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Some Republicans inch closer to Trump impeachment after Mulvaney comments

Possible support for the ongoing probe comes as 2016 presidential candidate Kasich supports impeachment outright

Florida Rep. Francis Rooney, who is weighing retiring from Congress, has broken with his Republican colleagues on impeachment. (Bill Clark/CQ Roll Call file photo)
Florida Rep. Francis Rooney, who is weighing retiring from Congress, has broken with his Republican colleagues on impeachment. (Bill Clark/CQ Roll Call file photo)

Several Republicans grew more receptive this week to the House impeachment inquiry into President Donald Trump after acting Chief of Staff Mick Mulvaney on Thursday said in a televised briefing that seeking help to investigate Democrats was part of the reason military aid to Ukraine was temporarily withheld.

While Republican lawmakers on Capitol Hill have signaled they’re eager to learn more from the impeachment investigation led by House Intelligence Chairman Adam B. Schiff, 2016 GOP presidential candidate and former Ohio Gov. John Kasich said Friday that he is “across the Rubicon” and Trump should be impeached.

“I say it with great sadness,” Kasich told CNN, adding that if he were in the House, he would vote to move forward with impeachment.

Florida Rep. Francis Rooney has broken with many of his GOP colleagues who have continued to back the president, telling CNN in an interview Friday that “whatever might have been gray and unclear before is certainly clear right now” with regard to a quid pro quo of military aid to Ukraine for an investigation into Hillary Clinton and the Democratic National Committee.

The Florida Republican, who is considering retiring rather than seek reelection with Trump at the top of the ballot, acknowledged that his criticism of the president’s alleged demands could damage him politically.

“I’m definitely at variance with some of the people in the district who would probably follow Donald Trump off the Grand Canyon rim,” Rooney said.

Illinois Rep. Adam Kinzinger, who has been highly critical of the president’s recent withdrawal of troops in Syria, indicated this week that he supports the House impeachment investigation into Trump’s interactions with Ukraine, though he does not support impeaching the president yet, and won’t make a decision without all the facts.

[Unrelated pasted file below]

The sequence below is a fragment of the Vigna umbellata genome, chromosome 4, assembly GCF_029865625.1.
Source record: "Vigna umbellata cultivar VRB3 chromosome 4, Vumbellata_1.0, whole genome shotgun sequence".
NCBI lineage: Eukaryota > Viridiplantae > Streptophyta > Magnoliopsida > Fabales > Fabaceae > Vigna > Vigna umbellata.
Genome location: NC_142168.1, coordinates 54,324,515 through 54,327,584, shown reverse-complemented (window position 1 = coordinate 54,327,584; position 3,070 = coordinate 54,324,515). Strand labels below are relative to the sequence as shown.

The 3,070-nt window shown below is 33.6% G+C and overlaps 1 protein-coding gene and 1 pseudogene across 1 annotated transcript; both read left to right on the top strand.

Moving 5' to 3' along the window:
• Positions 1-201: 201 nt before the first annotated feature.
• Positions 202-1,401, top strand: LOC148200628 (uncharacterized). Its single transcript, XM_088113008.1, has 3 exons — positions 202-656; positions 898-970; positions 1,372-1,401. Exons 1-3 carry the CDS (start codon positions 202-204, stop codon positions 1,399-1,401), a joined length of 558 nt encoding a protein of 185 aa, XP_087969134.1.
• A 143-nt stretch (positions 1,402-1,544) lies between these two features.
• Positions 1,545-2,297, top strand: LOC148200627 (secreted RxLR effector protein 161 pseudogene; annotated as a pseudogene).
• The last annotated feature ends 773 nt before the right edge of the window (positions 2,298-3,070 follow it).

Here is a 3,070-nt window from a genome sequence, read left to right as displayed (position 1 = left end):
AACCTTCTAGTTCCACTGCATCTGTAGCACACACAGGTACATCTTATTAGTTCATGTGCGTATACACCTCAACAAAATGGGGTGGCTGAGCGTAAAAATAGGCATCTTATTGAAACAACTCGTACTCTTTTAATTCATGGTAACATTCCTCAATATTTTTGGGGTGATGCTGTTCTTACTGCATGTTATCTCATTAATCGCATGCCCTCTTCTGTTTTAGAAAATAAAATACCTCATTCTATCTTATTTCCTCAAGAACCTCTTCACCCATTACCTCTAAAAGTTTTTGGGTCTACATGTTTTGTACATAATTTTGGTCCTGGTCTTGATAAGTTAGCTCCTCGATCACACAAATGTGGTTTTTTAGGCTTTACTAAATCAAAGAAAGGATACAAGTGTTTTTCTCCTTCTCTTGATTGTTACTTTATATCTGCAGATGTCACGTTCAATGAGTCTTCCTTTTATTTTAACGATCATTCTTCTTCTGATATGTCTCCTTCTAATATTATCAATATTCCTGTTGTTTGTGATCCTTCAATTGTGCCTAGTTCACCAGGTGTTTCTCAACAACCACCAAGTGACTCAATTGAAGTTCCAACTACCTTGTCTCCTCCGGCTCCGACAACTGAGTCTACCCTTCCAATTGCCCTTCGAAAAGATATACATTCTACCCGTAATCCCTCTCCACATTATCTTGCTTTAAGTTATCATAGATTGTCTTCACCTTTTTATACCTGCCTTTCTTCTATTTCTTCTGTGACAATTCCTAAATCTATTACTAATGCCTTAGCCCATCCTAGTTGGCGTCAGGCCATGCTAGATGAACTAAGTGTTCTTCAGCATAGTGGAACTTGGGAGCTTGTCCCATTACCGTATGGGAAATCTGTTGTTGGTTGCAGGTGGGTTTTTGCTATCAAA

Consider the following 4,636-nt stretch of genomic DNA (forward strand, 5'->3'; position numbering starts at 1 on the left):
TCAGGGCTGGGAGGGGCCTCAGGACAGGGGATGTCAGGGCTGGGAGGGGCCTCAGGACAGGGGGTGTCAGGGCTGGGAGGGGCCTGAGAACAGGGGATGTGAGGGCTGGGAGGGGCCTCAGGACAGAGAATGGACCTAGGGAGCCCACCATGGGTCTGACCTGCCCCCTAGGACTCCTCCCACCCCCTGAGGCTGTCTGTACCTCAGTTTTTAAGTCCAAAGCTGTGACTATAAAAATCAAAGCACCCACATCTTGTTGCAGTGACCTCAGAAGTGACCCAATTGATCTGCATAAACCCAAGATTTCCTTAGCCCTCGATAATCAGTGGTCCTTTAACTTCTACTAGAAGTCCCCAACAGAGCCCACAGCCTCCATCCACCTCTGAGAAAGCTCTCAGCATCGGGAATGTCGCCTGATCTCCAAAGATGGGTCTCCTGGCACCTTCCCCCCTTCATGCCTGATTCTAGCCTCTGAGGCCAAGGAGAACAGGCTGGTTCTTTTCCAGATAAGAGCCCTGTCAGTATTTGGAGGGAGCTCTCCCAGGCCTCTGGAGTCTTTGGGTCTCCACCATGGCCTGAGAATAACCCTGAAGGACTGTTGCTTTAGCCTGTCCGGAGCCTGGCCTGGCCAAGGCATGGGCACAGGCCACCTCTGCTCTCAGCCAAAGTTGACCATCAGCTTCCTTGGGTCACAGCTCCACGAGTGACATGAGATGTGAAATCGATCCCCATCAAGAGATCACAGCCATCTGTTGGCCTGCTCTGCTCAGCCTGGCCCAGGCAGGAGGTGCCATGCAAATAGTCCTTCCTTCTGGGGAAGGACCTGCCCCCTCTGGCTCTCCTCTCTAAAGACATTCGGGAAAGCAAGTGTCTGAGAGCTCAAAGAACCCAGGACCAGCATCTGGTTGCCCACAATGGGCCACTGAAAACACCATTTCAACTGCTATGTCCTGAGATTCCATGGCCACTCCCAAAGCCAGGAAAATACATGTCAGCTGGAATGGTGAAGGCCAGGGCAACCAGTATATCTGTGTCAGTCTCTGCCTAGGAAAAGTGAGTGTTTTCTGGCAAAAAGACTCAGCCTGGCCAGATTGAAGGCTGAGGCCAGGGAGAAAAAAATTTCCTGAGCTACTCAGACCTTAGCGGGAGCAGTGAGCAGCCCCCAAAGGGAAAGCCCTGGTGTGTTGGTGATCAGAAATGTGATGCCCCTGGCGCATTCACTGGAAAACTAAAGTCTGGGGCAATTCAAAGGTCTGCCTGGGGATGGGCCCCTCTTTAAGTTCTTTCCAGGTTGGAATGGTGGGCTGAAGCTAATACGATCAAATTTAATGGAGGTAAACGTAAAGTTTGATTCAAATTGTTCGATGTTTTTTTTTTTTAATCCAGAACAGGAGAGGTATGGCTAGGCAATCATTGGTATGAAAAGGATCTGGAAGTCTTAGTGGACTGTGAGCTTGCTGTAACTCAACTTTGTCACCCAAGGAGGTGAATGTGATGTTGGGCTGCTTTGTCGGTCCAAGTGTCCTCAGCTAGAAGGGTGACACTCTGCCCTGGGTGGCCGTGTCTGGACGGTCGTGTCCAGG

“It’s quite concerning, and I think we’re going to get more information as we’re seeing this happen rapidly,” Kinzinger said Friday on CNN.

“I have no idea why he said what he said,” Kinzinger said of Mulvaney’s comments, which the acting chief of staff later tried to walk back.

“Was he talking about just general corruption, or was he talking specifically about the Biden issue? … It depends what the purpose is,” Kinzinger said.

Multiple Republican senators have indicated that they are eager to see what House impeachment investigators uncover, though they are withholding judgment on the president’s guilt until then.

“I am waiting for the House to complete its analysis, to gather all the facts,” Sen. Mitt Romney told reporters Thursday. Senators serve as the jury on whether a president is guilty of any articles of impeachment approved by the House, and the Utah Republican said he will make his decision “when those facts are presented.”

Sen. Lisa Murkowski condemned the administration’s alleged conversations with Ukraine after learning of Mulvaney’s comments.

“You don’t hold up foreign aid that we had previously appropriated for a political initiative. Period,” the Alaska Republican said Thursday.

Mulvaney acknowledged during a rare White House press briefing on Thursday that Trump held up a $400 million military aid package to Ukraine, in part, because of his concerns — rooted in conservative media — that Ukrainian officials worked to aid Clinton’s 2016 campaign and prevent him from winning the White House.

Trump wanted Ukraine to investigate whether a hacked Democratic National Committee server that was penetrated in 2016 resides in that country. The conservative conspiracy theory has been widely debunked.

“The look back at what happened in 2016 certainly was part of the thing that he was worried about in corruption of that nation,” Mulvaney said, the first time a senior White House official has acknowledged what Democrats have been alleging for weeks.

Mulvaney later tried to clarify his comments in a statement, blaming the media for distorting his words.

“The president never told me to withhold any money until the Ukrainians did anything related to the server. The only reasons we were holding the money was because of concern about lack of support from other nations and concerns over corruption,” Mulvaney said in the statement.

While some Republicans signaled stronger support this week for the impeachment inquiry in the wake of Mulvaney’s comments, House GOP leaders rallied behind the president and his acting chief of staff.

“I take Mick Mulvaney at his word for clarification,” Minority Leader Kevin McCarthy said Friday.

“He said, ‘Let me be clear, there was absolutely no quid pro quo between Ukraine military aid and any investigation into the 2016 election, [and] the president never told me to withhold any money until Ukraine’s done,’ anything related to that,” McCarthy said of Mulvaney’s clarification.

Simone Pathe, Katherine Tully-McManus and John T. Bennett contributed to this report.